Powered toothbrushes represent an alternative to manual toothbrushes and advertisement slogans like “brush like a pro” (e.g. https://www.superdrug.com/brandshop/oral-b; https://www.youtube.com/watch?v=OYldJgTC0H4) suggest that they could increase brushing performance of dental laypeople as compared to manual toothbrushes considerably. This notion is supported by a recent meta-analysis indicating a small though significant advantage of powered vs. manual toothbrushing with respect to oral hygiene and gingivitis . Thus, the question arises whether the capability to achieve oral cleanliness is superior amongst users of powered toothbrushes compared to users of manual toothbrushes? However, no such data is readily available. Although there are numerous studies assessing the effects of powered toothbrushing on plaque after brushing, they do not assess the overall capability to achieve oral cleanliness . Instead, they ask participants to brush as usual or for a certain period of time (1 or 2 min). None of these studies assesses oral cleanliness after best possible performance. To do so was the major aim of the present study. As skills result from training, it is important to examine persons with high proficiency. Thus, daily users should be studied rather than persons who just began powered toothbrushing. On the basis of the trans-theoretical model of health behavior,  maintenance of a behavior (and thereby continuity) is assumed after 6 months of continuously showing that behavior. Thus, people should apply the device for at least 6 months. The present study thus assessed the capability to achieve oral cleanliness in daily users of powered toothbrushes who began to continuously perform powered toothbrushing at least 6 months ago. In order to better understand results data assessments were augmented by video analyses of toothbrushing behavior.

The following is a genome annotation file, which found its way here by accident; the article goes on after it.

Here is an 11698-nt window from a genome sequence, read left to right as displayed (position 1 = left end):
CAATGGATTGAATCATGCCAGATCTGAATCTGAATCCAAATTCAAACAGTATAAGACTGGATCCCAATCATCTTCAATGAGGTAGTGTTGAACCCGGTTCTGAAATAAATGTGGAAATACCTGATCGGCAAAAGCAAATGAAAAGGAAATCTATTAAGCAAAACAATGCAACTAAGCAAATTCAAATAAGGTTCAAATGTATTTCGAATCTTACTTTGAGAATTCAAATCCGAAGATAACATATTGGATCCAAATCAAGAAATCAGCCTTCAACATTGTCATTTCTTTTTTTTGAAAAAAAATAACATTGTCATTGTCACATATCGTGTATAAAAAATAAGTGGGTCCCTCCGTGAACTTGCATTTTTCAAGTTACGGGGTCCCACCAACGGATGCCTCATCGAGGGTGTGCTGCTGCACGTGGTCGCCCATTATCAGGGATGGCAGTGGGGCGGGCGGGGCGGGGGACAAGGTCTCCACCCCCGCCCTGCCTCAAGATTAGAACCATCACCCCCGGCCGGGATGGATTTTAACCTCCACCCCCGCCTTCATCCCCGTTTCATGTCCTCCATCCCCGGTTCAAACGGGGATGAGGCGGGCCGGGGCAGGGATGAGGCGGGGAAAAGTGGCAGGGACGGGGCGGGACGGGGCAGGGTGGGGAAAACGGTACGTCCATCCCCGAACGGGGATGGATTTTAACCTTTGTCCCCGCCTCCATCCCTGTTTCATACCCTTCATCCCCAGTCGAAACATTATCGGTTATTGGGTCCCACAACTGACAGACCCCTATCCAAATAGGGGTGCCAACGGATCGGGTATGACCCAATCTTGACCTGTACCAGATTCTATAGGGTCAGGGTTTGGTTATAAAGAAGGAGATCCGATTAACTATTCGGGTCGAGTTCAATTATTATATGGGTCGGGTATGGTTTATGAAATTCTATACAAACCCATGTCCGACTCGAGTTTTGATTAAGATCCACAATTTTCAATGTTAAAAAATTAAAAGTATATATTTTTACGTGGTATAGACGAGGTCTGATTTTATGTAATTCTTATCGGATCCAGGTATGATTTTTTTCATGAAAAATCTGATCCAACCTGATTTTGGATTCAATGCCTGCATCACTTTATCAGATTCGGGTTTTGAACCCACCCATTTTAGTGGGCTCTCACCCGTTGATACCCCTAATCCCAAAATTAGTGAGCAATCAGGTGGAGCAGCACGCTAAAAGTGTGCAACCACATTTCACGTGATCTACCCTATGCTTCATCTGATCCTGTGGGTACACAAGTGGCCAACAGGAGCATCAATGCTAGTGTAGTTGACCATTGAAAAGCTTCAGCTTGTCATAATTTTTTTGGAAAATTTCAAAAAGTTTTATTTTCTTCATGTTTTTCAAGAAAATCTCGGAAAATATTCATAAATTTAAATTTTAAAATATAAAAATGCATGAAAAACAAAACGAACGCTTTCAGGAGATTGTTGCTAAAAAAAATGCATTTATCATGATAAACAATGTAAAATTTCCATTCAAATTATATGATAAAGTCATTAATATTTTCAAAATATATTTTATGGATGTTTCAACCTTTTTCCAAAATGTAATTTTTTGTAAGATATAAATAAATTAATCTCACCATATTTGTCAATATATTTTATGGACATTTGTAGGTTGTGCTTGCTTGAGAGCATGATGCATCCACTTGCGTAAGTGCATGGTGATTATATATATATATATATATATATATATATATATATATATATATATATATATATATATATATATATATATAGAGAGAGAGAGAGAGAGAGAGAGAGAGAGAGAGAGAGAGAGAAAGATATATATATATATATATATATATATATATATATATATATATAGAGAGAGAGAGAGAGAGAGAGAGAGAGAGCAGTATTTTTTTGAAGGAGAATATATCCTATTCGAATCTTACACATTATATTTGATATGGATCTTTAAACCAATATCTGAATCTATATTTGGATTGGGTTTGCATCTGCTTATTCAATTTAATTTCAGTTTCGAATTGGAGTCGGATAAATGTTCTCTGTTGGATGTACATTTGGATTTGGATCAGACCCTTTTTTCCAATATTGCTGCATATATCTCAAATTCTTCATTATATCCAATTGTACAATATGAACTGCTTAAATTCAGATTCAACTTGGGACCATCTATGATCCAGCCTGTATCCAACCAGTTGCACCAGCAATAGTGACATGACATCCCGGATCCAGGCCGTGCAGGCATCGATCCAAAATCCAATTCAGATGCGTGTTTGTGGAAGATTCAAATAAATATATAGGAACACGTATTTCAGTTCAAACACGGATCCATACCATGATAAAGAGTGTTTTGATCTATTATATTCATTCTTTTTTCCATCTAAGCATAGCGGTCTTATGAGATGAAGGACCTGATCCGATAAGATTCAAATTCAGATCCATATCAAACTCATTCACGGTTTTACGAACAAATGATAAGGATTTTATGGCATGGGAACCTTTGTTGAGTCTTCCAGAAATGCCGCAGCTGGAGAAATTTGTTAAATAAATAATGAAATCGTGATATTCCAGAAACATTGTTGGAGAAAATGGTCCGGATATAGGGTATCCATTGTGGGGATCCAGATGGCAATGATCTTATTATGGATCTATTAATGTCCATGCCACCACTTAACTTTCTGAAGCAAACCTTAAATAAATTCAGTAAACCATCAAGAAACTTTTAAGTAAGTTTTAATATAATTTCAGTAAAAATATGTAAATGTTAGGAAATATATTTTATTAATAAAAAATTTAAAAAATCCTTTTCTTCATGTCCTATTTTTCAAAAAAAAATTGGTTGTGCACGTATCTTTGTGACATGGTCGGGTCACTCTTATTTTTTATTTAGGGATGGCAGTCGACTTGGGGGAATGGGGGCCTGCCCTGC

A second aim of the present study emerges from results of another study that compared clinical data of daily users of powered vs. manual toothbrushes . No differences were found with respect to clinical data and plaque after brushing. However, in that study people were asked to brush their teeth “as usual”. Thus, nothing is known about differences in oral cleanliness after best possible performance. A second aim of the present study was thus to compare daily users of powered vs. manual tooth brushes in this respect. Furthermore, the study also aimed to prove the replicability of the results of the previous study  regarding clinical parameters in daily users of powered vs. manual toothbrushes.
Summarizing, the aims of the present study were 1) to describe oral cleanliness after powered brushing to the best of one’s abilities in daily users of powered toothbrushes, 2) to compare these to cleanliness achieved by manual toothbrushing in daily users of manual toothbrushes and 3) to compare both groups with respect to clinical data and characteristics of toothbrushing behavior.
Participants were students from the University of Giessen (Hesse, Germany) who were either habitual users of a powered or a manual toothbrush. Inclusion criteria were as follows: 18–30 years of age, at least 20 own teeth. Exclusion criteria were: The use of more than 1/3 of all toothbrushing events per week by another device than the main device (powered vs. manual); study of dentistry/medicine; wear fixed orthodontic appliances or removable dentures; have any physical impairment that affects oral hygiene; undergone dental prophylaxis within the previous four months; pregnancy; antibiotic therapy within the previous six months.